26 August 2006.
By Nicola Woolcock
THE activities of the Lobster Liberation Front may sound like
a comedy sketch item.
However, a fervent defence of the lives of fish and sealife
is behind a sinister development in the animal rights
movement. Fishermen fear that they are the latest target of
extremists prepared to use violent tactics to disrupt their
sport. A group of anglers was attacked last week by hunt
saboteurs, and fish farms have been vandalised and damaged
Now the national umbrella organisation for fishing is
demanding a meeting with the Home Office to discuss the
safety of anglers. Jim Glasspool, the chairman of the
Fisheries and Angling Conservation Trust, said that it wanted
to "ensure all steps are taken to protect innocent anglers
from further attacks".
Users of internet fishing blogs are encouraging each other to
contact their local police forces to demand what is being
done to protect anglers. The change of ploy by activists
coincides with an apparent decrease in the number of threats
and acts of intimidation against those involved in animal
testing. Yet saboteurs have been encouraged by the hunting
ban and some anglers fear that they have become a new target
because of it.
A bankside attack last week on fly-fishermen and women near
Lancaster was blamed on hunt saboteurs who had failed to find
any grouse-shooting parties. A group of 30 men armed with
bats smashed up rods, threw stones, damaged cars and started
fights. Two anglers were assaulted and a woman was punched in
the face. Other individuals, businesses and matches have been
A posting on the Animal Liberation Front (ALF) website in
March was headlined "trout abusers sabotaged". Activists
broke into Newmill Trout and Deer Farm near Lanark, threw
goods from the farm shop into a lake, cut brake cables on
vehicles and slashed their tyres.
In the same month 60 lobster pots were dismantled in Scotland
while slogans were spray-painted on fishermen's sheds. The
Lobster Liberation Front (LLF) claimed responsibility.
Members of the LLF also slashed nets belonging to a fisherman
in Dorset and draped them across his boats. Animal rights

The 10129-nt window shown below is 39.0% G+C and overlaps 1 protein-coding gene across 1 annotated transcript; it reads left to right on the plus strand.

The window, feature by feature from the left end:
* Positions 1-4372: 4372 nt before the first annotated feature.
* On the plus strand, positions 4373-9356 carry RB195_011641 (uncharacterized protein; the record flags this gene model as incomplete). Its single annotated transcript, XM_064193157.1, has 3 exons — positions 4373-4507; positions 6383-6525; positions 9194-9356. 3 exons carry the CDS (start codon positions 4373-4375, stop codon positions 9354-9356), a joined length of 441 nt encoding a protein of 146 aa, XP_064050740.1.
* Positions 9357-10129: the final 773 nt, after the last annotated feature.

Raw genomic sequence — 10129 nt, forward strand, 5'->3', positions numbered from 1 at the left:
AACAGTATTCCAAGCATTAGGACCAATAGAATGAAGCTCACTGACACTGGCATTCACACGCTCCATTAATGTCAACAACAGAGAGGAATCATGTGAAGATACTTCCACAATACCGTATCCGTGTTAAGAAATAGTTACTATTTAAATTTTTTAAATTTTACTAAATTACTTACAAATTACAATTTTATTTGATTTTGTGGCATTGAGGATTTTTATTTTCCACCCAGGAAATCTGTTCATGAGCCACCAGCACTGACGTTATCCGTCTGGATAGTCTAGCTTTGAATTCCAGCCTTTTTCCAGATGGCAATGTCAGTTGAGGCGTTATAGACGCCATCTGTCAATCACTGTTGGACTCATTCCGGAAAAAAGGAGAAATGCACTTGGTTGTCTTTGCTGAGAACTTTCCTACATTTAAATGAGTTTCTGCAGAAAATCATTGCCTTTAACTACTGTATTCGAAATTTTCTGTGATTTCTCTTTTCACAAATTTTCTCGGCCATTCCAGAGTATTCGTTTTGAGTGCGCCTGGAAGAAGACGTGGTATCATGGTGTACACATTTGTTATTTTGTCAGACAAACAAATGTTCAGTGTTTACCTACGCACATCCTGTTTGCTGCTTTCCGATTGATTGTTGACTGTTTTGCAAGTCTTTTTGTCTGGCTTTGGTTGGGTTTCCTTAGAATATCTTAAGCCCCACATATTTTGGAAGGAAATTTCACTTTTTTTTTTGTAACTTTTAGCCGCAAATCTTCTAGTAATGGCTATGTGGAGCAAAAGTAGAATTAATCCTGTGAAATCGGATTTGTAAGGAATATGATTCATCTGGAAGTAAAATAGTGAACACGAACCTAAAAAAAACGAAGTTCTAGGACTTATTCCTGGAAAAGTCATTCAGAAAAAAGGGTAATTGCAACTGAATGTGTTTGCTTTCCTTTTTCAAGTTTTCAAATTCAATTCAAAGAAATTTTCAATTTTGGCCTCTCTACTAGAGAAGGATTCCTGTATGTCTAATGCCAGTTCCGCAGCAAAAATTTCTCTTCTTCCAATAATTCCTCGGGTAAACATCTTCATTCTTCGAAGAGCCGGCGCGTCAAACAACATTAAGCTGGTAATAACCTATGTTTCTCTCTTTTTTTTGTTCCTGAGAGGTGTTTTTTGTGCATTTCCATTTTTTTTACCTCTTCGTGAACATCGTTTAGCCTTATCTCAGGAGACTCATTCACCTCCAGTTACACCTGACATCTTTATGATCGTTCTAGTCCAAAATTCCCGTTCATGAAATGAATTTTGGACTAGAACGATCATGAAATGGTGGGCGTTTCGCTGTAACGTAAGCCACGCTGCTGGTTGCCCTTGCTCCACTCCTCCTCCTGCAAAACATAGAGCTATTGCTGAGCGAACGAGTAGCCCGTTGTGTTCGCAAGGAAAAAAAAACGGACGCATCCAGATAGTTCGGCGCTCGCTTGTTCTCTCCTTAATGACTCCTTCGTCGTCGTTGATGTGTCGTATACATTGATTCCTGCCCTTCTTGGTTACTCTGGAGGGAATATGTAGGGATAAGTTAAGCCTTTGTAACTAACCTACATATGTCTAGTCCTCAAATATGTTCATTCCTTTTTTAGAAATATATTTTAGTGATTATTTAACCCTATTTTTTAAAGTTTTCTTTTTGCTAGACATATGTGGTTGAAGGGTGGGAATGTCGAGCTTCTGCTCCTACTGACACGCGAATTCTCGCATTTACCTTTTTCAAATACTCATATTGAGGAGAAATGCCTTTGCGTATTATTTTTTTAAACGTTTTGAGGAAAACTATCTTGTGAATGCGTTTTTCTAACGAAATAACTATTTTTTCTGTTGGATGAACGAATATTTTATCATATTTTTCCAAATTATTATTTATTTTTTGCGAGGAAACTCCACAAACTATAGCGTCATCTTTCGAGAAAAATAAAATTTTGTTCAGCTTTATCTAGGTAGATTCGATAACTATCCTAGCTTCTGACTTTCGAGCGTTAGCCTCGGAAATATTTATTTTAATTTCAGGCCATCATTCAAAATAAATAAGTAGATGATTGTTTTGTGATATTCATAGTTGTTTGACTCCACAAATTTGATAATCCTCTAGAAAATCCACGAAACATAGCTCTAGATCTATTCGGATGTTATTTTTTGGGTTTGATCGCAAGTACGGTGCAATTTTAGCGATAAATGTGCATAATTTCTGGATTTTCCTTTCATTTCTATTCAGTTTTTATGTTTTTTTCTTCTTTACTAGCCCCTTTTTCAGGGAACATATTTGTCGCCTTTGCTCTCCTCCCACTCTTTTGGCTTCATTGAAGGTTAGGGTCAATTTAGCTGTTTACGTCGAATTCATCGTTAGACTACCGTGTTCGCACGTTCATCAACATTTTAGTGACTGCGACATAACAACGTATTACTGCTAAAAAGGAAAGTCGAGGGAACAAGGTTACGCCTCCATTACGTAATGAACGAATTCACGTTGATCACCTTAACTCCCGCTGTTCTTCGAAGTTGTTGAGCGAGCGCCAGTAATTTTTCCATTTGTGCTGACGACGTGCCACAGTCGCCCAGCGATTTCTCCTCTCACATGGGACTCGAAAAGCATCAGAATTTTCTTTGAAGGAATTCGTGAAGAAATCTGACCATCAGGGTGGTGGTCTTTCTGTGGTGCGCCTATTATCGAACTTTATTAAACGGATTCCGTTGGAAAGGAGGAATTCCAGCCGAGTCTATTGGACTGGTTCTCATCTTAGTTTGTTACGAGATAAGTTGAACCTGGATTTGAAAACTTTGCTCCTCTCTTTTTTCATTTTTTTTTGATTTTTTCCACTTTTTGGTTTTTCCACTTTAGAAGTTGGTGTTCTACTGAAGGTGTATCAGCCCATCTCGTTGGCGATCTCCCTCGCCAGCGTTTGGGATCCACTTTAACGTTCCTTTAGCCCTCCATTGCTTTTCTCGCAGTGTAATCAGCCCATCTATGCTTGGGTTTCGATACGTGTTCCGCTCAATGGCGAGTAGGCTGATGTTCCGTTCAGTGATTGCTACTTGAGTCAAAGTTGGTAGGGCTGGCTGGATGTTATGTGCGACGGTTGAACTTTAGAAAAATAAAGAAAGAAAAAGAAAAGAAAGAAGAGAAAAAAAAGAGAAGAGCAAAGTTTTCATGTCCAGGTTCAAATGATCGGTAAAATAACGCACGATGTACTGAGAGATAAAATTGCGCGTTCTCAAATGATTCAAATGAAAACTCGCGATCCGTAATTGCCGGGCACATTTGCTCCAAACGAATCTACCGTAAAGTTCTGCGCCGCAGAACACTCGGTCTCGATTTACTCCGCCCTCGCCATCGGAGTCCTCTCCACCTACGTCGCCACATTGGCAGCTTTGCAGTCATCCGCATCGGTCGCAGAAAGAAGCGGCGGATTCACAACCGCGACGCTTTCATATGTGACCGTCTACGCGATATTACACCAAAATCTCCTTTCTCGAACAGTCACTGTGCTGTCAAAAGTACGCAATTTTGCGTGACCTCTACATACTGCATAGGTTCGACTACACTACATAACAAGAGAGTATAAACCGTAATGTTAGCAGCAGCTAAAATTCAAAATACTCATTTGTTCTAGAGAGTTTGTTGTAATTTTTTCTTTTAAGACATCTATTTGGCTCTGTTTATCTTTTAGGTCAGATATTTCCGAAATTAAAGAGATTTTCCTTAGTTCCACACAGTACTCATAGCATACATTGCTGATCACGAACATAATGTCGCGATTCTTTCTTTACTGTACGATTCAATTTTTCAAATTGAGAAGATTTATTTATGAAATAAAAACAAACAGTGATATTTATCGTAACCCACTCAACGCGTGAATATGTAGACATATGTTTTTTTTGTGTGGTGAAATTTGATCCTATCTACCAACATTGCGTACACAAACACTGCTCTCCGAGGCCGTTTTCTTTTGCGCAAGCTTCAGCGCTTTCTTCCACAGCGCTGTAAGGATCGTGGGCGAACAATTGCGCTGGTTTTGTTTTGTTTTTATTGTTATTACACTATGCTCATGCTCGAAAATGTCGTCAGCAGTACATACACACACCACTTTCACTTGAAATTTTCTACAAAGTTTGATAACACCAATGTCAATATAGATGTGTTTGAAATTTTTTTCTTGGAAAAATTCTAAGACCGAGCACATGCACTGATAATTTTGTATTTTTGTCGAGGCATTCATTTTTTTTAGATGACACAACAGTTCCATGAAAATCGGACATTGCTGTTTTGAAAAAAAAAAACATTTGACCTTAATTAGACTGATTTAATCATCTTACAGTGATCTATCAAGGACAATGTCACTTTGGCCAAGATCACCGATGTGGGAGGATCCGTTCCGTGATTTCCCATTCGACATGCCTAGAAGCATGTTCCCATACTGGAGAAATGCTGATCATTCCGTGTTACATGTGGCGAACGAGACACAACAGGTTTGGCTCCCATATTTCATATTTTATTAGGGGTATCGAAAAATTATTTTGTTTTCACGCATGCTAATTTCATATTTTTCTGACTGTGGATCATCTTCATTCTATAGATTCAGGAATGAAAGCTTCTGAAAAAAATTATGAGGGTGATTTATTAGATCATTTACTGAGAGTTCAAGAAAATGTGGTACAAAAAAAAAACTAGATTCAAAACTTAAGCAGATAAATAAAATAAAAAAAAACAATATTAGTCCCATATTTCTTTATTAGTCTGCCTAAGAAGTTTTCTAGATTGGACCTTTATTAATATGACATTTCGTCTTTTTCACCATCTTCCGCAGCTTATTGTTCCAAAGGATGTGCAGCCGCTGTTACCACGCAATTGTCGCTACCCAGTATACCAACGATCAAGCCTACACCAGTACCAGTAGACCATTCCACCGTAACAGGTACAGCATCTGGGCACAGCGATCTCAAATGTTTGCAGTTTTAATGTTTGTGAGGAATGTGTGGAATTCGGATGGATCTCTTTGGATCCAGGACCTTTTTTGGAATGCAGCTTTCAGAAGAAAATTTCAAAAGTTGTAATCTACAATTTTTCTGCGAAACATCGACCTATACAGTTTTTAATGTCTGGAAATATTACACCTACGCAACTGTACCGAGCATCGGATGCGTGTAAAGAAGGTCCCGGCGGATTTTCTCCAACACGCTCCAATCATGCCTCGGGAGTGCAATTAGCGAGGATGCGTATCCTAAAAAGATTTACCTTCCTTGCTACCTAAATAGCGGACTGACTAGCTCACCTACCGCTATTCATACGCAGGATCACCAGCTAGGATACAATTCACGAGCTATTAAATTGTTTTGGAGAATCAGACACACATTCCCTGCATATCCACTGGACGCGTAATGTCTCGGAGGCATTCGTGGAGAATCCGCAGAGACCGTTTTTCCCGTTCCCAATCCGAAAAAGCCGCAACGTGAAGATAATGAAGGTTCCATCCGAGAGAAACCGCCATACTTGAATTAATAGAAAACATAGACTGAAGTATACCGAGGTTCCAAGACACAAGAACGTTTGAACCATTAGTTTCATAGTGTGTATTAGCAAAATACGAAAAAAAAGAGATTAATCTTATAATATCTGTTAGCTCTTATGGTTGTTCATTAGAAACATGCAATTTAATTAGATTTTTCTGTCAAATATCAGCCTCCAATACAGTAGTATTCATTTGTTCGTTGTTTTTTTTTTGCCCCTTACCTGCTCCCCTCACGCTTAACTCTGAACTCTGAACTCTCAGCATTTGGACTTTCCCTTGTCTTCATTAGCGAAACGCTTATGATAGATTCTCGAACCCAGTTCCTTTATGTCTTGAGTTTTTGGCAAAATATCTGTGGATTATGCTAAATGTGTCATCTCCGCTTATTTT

saboteurs were blamed for releasing 50,000 farmed fish into a
reservoir in Kent this year.
A spokesman for the National Federation of Anglers said that
last week's animal rights attack on fishermen was not the
first. He said: "Police have to clamp down on this. Anglers
need to feel that they have the support of the authorities
and are safe when they go fishing." On its website, the North
West Hunt Saboteurs Association suggests that members read
Angling Times to discover the location of popular venues and
club meets. Forms of disruption it advocates include wiring
up access gates, changing around anglers' peg numbers,
putting up "match cancelled" notices, rowing up and down the
river, and using poles to lift fishing lines from the water.
Fished from the angler's blogs
# "I said this would bloody well happen! I said they would
bloody well come after me once they did for fox hunting!
# "Perhaps the sabs are too stupid to have worked out that
this is a battle that they will not win"
# "Angling should have a code of conduct in dealing with
these people. I would be interested in a proper, lawful
# "These people are fundamentalists. You cannot reason with
# "The day I have to give up fishing because the lobbyists
have somehow succeeded in getting it banned is the day I
declare war on my countrymen"
# "The best defence is to have a united angling alliance. We
need to portray and upkeep an image of guardians of the
countryside and the environment"